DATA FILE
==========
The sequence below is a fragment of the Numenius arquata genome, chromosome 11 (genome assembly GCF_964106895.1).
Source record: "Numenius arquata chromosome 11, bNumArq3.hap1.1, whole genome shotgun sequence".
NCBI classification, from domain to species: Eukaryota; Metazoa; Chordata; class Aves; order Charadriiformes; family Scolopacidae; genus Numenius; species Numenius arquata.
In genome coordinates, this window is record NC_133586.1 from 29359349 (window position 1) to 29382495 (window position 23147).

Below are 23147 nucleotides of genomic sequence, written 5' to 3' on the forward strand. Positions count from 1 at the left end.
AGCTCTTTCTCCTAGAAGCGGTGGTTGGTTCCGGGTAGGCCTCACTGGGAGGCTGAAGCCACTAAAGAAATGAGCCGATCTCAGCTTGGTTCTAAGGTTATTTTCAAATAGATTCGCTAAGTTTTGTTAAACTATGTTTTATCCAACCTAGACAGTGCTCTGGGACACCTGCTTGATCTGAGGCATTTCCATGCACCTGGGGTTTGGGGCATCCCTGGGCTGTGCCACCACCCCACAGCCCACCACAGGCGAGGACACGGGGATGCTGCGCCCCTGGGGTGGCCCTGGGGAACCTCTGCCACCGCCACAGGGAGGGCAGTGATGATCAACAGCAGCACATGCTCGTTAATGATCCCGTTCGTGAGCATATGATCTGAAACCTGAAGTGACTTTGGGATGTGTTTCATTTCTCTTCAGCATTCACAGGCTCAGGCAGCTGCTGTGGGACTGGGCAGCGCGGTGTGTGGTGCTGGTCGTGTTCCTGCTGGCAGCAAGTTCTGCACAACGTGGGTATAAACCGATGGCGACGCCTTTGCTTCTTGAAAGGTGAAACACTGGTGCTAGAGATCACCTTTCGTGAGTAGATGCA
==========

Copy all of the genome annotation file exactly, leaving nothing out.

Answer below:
The sequence below is a fragment of the Numenius arquata genome, chromosome 11 (genome assembly GCF_964106895.1).
Source record: "Numenius arquata chromosome 11, bNumArq3.hap1.1, whole genome shotgun sequence".
NCBI classification, from domain to species: Eukaryota; Metazoa; Chordata; class Aves; order Charadriiformes; family Scolopacidae; genus Numenius; species Numenius arquata.
In genome coordinates, this window is record NC_133586.1 from 29359349 (window position 1) to 29382495 (window position 23147).

Below are 23147 nucleotides of genomic sequence, written 5' to 3' on the forward strand. Positions count from 1 at the left end.
AGCTCTTTCTCCTAGAAGCGGTGGTTGGTTCCGGGTAGGCCTCACTGGGAGGCTGAAGCCACTAAAGAAATGAGCCGATCTCAGCTTGGTTCTAAGGTTATTTTCAAATAGATTCGCTAAGTTTTGTTAAACTATGTTTTATCCAACCTAGACAGTGCTCTGGGACACCTGCTTGATCTGAGGCATTTCCATGCACCTGGGGTTTGGGGCATCCCTGGGCTGTGCCACCACCCCACAGCCCACCACAGGCGAGGACACGGGGATGCTGCGCCCCTGGGGTGGCCCTGGGGAACCTCTGCCACCGCCACAGGGAGGGCAGTGATGATCAACAGCAGCACATGCTCGTTAATGATCCCGTTCGTGAGCATATGATCTGAAACCTGAAGTGACTTTGGGATGTGTTTCATTTCTCTTCAGCATTCACAGGCTCAGGCAGCTGCTGTGGGACTGGGCAGCGCGGTGTGTGGTGCTGGTCGTGTTCCTGCTGGCAGCAAGTTCTGCACAACGTGGGTATAAACCGATGGCGACGCCTTTGCTTCTTGAAAGGTGAAACACTGGTGCTAGAGATCACCTTTCGTGAGTAGATGCA